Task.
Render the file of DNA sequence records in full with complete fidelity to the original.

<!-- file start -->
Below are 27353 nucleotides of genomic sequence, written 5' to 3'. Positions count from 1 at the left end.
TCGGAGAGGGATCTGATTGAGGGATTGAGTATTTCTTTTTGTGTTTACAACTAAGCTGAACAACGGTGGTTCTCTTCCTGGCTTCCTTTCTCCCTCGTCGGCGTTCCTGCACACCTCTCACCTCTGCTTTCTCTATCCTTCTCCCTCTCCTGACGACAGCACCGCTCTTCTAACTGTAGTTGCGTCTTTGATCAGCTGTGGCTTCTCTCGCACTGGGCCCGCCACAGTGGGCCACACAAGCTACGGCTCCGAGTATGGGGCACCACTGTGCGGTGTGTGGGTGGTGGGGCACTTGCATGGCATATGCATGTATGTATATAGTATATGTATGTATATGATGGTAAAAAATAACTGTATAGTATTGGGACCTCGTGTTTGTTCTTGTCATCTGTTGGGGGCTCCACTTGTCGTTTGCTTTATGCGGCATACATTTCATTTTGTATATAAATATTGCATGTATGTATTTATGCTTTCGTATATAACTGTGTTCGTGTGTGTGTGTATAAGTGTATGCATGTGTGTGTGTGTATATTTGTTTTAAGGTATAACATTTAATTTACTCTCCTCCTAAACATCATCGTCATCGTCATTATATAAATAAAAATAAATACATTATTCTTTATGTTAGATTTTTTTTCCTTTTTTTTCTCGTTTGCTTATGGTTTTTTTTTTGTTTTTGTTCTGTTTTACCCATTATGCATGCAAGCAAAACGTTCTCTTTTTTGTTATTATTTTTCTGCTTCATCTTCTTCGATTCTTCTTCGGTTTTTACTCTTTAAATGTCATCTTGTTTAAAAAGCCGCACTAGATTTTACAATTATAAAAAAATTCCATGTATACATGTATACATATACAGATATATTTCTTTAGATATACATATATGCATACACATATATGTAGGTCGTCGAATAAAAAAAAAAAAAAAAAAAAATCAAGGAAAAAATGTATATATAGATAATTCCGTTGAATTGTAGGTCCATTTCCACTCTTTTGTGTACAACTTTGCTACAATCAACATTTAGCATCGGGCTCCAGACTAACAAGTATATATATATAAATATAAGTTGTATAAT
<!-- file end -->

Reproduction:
Below are 27353 nucleotides of genomic sequence, written 5' to 3'. Positions count from 1 at the left end.
TCGGAGAGGGATCTGATTGAGGGATTGAGTATTTCTTTTTGTGTTTACAACTAAGCTGAACAACGGTGGTTCTCTTCCTGGCTTCCTTTCTCCCTCGTCGGCGTTCCTGCACACCTCTCACCTCTGCTTTCTCTATCCTTCTCCCTCTCCTGACGACAGCACCGCTCTTCTAACTGTAGTTGCGTCTTTGATCAGCTGTGGCTTCTCTCGCACTGGGCCCGCCACAGTGGGCCACACAAGCTACGGCTCCGAGTATGGGGCACCACTGTGCGGTGTGTGGGTGGTGGGGCACTTGCATGGCATATGCATGTATGTATATAGTATATGTATGTATATGATGGTAAAAAATAACTGTATAGTATTGGGACCTCGTGTTTGTTCTTGTCATCTGTTGGGGGCTCCACTTGTCGTTTGCTTTATGCGGCATACATTTCATTTTGTATATAAATATTGCATGTATGTATTTATGCTTTCGTATATAACTGTGTTCGTGTGTGTGTGTATAAGTGTATGCATGTGTGTGTGTGTATATTTGTTTTAAGGTATAACATTTAATTTACTCTCCTCCTAAACATCATCGTCATCGTCATTATATAAATAAAAATAAATACATTATTCTTTATGTTAGATTTTTTTTCCTTTTTTTTCTCGTTTGCTTATGGTTTTTTTTTTGTTTTTGTTCTGTTTTACCCATTATGCATGCAAGCAAAACGTTCTCTTTTTTGTTATTATTTTTCTGCTTCATCTTCTTCGATTCTTCTTCGGTTTTTACTCTTTAAATGTCATCTTGTTTAAAAAGCCGCACTAGATTTTACAATTATAAAAAAATTCCATGTATACATGTATACATATACAGATATATTTCTTTAGATATACATATATGCATACACATATATGTAGGTCGTCGAATAAAAAAAAAAAAAAAAAAAAATCAAGGAAAAAATGTATATATAGATAATTCCGTTGAATTGTAGGTCCATTTCCACTCTTTTGTGTACAACTTTGCTACAATCAACATTTAGCATCGGGCTCCAGACTAACAAGTATATATATATAAATATAAGTTGTATAAT